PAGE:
Tuesday, April 16, 2013

'K' is for Knife - Blogging from A to Z




Ready for an adventure, my husband and I made the four-hundred mile trip from Mobile, Alabama to Memphis, Tennessee driving US 45 north. We were on our way up to visit our friends, their new baby, and their new historic home in Midtown, just off Poplar Avenue. This was Labor Day weekend, 1991, before either of us had cell phones. We were joyfully driving our new, used, bright white, Jeep Cherokee Laredo. Oh, how I loved that car.

Not only did we enjoy the drive, but we also enjoyed the cassette tape system. I remember listening to Vivaldi, Bach, Listz, James Taylor and Joan Rivers as we made our way through Mississippi towards Tennessee. That day was probably perfect. I found it not only exciting, but also amusing that our friends had grown up one street over from my father's sister, Aunt Mildred. She was gone, but I was visiting the same places, and I don't mind telling you that ghosts were everywhere.

We looked forward to the holiday visit. We looked forward to visiting the Cook Convention Center and seeing the "Catherine the Great" exhibit during it's last month in town. We also looked forward to watching the ducks at the Peabody as they came down the elevator and walked the red carpet towards the lobby fountain. We had plans to visit Mud Island and see a new housing development. I particularly looked forward to catching up with my girlfriend over lunch at The Women's Exchange Tea Room; to sharing gossip, recipes, memories and dreams. 



Less than an hour after arriving, our host and hostess took us over to the Rendezvous for ribs. I remember the afternoon clearly because I'd not heard of dry-rub prior to that dinner. It was delicious, and to this day, I've never had better than that. Everything was good. We had a happy visit with two of our favorite people. Our only wish was for more time.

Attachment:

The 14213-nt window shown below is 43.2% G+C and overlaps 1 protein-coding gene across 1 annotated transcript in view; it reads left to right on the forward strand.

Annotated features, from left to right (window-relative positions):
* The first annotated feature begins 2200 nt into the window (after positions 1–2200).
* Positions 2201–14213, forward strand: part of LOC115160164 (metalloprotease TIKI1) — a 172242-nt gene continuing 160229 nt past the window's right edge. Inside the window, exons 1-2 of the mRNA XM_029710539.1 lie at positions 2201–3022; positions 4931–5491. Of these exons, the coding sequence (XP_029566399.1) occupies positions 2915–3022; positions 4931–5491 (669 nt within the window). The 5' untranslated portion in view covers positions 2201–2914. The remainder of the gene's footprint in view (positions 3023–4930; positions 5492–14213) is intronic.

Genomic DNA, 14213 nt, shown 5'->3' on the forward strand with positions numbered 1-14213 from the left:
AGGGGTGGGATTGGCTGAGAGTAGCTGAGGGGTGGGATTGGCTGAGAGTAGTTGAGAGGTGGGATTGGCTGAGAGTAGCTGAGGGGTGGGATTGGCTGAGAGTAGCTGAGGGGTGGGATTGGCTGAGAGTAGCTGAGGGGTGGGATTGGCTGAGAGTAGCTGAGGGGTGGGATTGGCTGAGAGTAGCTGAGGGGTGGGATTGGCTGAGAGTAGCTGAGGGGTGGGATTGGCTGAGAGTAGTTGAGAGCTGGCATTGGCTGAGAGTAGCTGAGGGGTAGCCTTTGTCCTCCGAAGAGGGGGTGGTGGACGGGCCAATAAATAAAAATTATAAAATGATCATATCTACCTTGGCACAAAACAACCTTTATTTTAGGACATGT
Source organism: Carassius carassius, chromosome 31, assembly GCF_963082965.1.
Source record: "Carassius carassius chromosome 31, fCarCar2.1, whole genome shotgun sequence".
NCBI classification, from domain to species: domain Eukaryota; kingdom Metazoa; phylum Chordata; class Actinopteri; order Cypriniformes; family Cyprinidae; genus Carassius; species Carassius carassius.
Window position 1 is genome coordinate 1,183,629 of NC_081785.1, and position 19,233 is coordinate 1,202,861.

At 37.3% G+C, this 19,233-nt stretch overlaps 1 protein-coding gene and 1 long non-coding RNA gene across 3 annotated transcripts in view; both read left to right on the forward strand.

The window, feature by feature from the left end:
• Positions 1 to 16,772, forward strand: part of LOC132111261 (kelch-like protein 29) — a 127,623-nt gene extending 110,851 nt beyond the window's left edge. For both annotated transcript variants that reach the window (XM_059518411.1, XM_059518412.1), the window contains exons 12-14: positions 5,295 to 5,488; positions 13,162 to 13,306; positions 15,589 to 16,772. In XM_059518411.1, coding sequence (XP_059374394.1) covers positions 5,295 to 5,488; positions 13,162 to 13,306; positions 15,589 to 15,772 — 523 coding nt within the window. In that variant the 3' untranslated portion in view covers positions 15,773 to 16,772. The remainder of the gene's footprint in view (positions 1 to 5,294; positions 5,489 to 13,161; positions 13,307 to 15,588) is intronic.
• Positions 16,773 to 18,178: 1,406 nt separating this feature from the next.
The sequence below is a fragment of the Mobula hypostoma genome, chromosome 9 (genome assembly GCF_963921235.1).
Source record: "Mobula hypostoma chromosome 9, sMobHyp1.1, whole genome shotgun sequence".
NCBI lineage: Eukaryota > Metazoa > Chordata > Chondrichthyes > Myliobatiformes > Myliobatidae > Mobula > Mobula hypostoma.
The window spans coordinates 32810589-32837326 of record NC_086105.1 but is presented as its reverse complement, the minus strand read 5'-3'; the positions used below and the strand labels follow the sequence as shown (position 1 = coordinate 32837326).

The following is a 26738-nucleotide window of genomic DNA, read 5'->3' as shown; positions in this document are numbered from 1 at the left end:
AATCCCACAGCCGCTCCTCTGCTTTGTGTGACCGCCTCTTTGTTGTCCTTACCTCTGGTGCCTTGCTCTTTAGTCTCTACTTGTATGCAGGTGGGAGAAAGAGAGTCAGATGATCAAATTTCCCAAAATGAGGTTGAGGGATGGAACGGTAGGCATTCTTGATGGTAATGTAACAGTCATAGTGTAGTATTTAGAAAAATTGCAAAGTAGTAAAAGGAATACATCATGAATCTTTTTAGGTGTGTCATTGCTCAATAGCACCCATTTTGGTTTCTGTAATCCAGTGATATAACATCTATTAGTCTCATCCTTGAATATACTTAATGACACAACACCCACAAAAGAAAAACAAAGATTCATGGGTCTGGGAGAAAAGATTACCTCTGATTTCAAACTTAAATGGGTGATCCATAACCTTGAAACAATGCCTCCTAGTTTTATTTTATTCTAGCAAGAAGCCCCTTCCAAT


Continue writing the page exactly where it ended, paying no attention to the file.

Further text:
And, as things often go when you're having fun, the weekend went away much too soon. Sunday night arrived. My husband and I were relaxed, happy, and filled with good food, and new memories. We hugged our friends, kissed their new son, pet their three hound dogs, and then said "goodnight," feeling sad about the drive home the following morning. 

Then the house became quiet. It was quiet until around two a.m. That's when I woke up thinking that I heard something outside. The dogs were stirring. They walked up and down the stairs. There was traffic noise off the corner on Poplar Avenue.  I heard glass break. Because of hearing loss my husband heard nothing and continued to sleep. I wasn't sure about the sounds, but I felt okay. We were safe. I looked around the room, closed my eyes, and returned to my dreams. I didn't hear anything else until the following morning when there was a knock at our bedroom door. My friend, who always had a flat affect, called both of us by name and said, "I don't know how to tell you this, but your car was stolen out of our driveway last night." We were four-hundred miles from home.

I don't remember any feeling of panic. I don't remember being upset. We knew things would be okay. We were always that way about unwelcome surprises. I imagine we were in shock, but I don't really know. We rented a car, packed our things, said "good-bye" and drove home trying to make sense of what happened. 

Arriving late in the day my Mother, who lived with us, met us at the back gate, "The Memphis Police just called," she said. "They found your car abandoned on a Junior High School playground. It's impounded. They said you can get it tomorrow, but they close at five."

Up the following morning we drove north again. We made it in time to go to the impound lot. I remember feeling my heart sink when I saw the car. The windows were down, except for the tiny window up front on the left side. That window had been broken. The interior was soaked because of a steady rain during the day. Our cassette tapes were gone. The steering column had been cracked and removed. The ignition keys would no longer work. Kindly, however, our thieves had left a kitchen knife on the dashboard. More than four thousand dollars later, and two more trips to Memphis, our car was repaired. Once again, we drove home.